I do not know how far we need to go in mortality in order to continue on to exaltation in eternity. Certainly, we cannot finish the full path to exaltation fully in this life.

But the true church doesn’t save us by offering salvation in the next life. It saves us by offering salvation in this life. If we aren’t treading a path that can save us in this life, we aren’t treading a path that will save us in the next. Those works that will save us there will save us here.

D&C 107:18 The power and authority of the higher, or Melchizedek Priesthood, is to hold the keys of all the spiritual blessings of the church—

19 To have the privilege of receiving the mysteries of the kingdom of heaven, to have the heavens opened unto them, to commune with the general assembly and church of the Firstborn, and to enjoy the communion and presence of God the Father, and Jesus the mediator of the new covenant.

The idea that we can knowingly live beneath our privileges here and they will be handed over like they were on lay-away for us at the judgment bar seem like dangerous business to me, for God will not be mocked. If he offers grand blessings here that we happily live far beneath, I do not know but that he may allow us to live beneath them perpetually hereafter as well. After all, if that is what we knowingly choose, why should we be rewarded something different? It was for turning down the opportunity to receive the Lord’s own presence that the Israelites were cursed, and none of them could enter his rest while in the wilderness. Perhaps we can knowingly live far beneath our privileges as a people with impunity, but I wouldn’t bank eternity on it.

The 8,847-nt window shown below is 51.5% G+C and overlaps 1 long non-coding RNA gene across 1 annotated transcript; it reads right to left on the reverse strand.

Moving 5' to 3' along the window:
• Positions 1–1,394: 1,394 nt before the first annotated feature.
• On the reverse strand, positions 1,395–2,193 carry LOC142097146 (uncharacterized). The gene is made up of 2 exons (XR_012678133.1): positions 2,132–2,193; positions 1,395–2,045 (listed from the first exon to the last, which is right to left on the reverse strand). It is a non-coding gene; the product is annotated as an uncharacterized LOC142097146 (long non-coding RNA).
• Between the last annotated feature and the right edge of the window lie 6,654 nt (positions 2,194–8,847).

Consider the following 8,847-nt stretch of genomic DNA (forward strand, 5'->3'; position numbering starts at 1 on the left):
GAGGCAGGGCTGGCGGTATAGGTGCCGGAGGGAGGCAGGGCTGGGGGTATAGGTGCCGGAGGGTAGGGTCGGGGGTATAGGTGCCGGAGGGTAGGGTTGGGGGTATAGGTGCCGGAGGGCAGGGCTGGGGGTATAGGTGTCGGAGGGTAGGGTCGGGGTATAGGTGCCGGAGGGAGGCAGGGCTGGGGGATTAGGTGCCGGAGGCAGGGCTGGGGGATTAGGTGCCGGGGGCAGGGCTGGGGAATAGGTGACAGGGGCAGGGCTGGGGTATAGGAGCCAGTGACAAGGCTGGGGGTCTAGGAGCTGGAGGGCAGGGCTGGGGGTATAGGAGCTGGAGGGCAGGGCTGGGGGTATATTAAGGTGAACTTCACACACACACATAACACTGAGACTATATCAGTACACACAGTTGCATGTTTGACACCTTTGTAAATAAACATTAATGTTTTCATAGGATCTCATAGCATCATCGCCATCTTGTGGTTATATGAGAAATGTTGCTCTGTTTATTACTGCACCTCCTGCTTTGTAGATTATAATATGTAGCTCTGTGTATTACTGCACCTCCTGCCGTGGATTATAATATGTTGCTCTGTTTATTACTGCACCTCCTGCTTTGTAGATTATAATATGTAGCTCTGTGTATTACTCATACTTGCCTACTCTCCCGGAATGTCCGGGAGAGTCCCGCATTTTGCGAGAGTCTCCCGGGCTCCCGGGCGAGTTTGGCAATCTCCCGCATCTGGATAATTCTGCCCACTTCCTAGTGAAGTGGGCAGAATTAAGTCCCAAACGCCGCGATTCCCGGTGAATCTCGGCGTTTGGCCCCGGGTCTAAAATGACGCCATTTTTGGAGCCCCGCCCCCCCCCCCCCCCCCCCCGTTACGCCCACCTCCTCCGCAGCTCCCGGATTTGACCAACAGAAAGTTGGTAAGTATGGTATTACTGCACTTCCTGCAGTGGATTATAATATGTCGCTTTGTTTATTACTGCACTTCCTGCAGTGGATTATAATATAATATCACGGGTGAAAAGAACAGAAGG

And as far as we find salvation in this life, we know we will have that portion at least in the next life. How far do we need to go to obtain the whole? I don’t know. But I know that the point is that, having been cast off from God’s presence we are given an opportunity here to return to it before we must be judged.

And the idea that it will simply be bestowed on us like it was an enormous Christmas present for “good behavior” is ridiculous. It it ridiculous because behavior that is not good enough to, in time, find ourselves being saved in this life, is not good enough to save us in the next. It is true that our first views are nearly blind, that our first steps are unstable, and that our first years of effort are uncertain. But in time we must find ourselves growing into the gift of the Holy Ghost in earnest. We must find ourselves growing into the principle of revelation in earnest. According to the scriptures we should eventually find that the Holy Ghost can show us the truth of all things, and that he can show us all things what we must do to gain eternal life.

Yes, we will be judged according to our works. That statement is perfectly true. But the works that D&C 76 lists as the works of those who inherit the celestial kingdom are largely the works of receiving salvation and redemption here in mortality.

 

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John Robertson

I am nothing more than a regular member of the church of Jesus Christ of Latter-day Saints.